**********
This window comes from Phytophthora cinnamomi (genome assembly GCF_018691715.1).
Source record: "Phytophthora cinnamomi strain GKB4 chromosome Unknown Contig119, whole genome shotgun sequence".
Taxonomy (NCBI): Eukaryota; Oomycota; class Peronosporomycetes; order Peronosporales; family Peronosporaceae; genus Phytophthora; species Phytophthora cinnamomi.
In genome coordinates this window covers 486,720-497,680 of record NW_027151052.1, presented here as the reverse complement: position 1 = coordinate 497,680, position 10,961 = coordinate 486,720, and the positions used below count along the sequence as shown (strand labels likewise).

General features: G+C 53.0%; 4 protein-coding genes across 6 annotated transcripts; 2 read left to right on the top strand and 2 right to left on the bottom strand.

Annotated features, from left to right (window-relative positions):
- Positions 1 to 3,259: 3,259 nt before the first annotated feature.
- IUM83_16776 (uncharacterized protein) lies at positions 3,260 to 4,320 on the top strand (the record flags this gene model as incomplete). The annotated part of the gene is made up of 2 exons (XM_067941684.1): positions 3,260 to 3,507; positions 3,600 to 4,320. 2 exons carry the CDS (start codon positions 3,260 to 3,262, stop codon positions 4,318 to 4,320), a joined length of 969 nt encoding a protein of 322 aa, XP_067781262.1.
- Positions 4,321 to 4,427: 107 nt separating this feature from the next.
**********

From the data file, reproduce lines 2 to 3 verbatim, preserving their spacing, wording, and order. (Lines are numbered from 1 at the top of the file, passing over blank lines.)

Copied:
Source record: "Phytophthora cinnamomi strain GKB4 chromosome Unknown Contig119, whole genome shotgun sequence".
Taxonomy (NCBI): Eukaryota; Oomycota; class Peronosporomycetes; order Peronosporales; family Peronosporaceae; genus Phytophthora; species Phytophthora cinnamomi.